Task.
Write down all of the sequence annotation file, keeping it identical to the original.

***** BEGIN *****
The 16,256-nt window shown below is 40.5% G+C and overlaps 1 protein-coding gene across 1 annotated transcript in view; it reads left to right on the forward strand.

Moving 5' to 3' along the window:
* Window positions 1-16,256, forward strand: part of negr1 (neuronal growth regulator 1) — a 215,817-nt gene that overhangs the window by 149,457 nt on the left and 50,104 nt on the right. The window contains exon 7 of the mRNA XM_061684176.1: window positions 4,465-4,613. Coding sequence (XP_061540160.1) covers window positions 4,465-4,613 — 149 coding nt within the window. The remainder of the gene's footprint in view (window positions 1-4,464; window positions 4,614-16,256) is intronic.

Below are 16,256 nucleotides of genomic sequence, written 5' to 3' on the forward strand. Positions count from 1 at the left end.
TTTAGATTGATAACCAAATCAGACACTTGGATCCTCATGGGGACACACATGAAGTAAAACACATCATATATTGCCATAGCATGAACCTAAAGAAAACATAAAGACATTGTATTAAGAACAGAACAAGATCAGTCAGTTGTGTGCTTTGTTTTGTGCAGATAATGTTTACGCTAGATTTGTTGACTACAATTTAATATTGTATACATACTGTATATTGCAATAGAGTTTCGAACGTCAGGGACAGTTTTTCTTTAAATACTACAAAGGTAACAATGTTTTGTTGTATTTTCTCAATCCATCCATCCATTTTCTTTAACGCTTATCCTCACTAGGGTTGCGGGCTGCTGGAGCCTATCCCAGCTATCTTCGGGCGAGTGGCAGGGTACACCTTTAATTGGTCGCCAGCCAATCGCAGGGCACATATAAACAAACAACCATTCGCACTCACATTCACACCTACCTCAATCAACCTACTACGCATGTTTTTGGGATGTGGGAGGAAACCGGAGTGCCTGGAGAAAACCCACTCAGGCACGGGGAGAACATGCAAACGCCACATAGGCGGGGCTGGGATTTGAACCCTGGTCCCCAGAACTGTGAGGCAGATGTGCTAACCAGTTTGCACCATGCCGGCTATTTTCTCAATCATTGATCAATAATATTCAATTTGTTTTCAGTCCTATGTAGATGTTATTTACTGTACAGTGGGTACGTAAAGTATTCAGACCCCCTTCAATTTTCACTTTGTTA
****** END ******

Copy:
The 16,256-nt window shown below is 40.5% G+C and overlaps 1 protein-coding gene across 1 annotated transcript in view; it reads left to right on the forward strand.

Moving 5' to 3' along the window:
* Window positions 1-16,256, forward strand: part of negr1 (neuronal growth regulator 1) — a 215,817-nt gene that overhangs the window by 149,457 nt on the left and 50,104 nt on the right. The window contains exon 7 of the mRNA XM_061684176.1: window positions 4,465-4,613. Coding sequence (XP_061540160.1) covers window positions 4,465-4,613 — 149 coding nt within the window. The remainder of the gene's footprint in view (window positions 1-4,464; window positions 4,614-16,256) is intronic.

Below are 16,256 nucleotides of genomic sequence, written 5' to 3' on the forward strand. Positions count from 1 at the left end.
TTTAGATTGATAACCAAATCAGACACTTGGATCCTCATGGGGACACACATGAAGTAAAACACATCATATATTGCCATAGCATGAACCTAAAGAAAACATAAAGACATTGTATTAAGAACAGAACAAGATCAGTCAGTTGTGTGCTTTGTTTTGTGCAGATAATGTTTACGCTAGATTTGTTGACTACAATTTAATATTGTATACATACTGTATATTGCAATAGAGTTTCGAACGTCAGGGACAGTTTTTCTTTAAATACTACAAAGGTAACAATGTTTTGTTGTATTTTCTCAATCCATCCATCCATTTTCTTTAACGCTTATCCTCACTAGGGTTGCGGGCTGCTGGAGCCTATCCCAGCTATCTTCGGGCGAGTGGCAGGGTACACCTTTAATTGGTCGCCAGCCAATCGCAGGGCACATATAAACAAACAACCATTCGCACTCACATTCACACCTACCTCAATCAACCTACTACGCATGTTTTTGGGATGTGGGAGGAAACCGGAGTGCCTGGAGAAAACCCACTCAGGCACGGGGAGAACATGCAAACGCCACATAGGCGGGGCTGGGATTTGAACCCTGGTCCCCAGAACTGTGAGGCAGATGTGCTAACCAGTTTGCACCATGCCGGCTATTTTCTCAATCATTGATCAATAATATTCAATTTGTTTTCAGTCCTATGTAGATGTTATTTACTGTACAGTGGGTACGTAAAGTATTCAGACCCCCTTCAATTTTCACTTTGTTA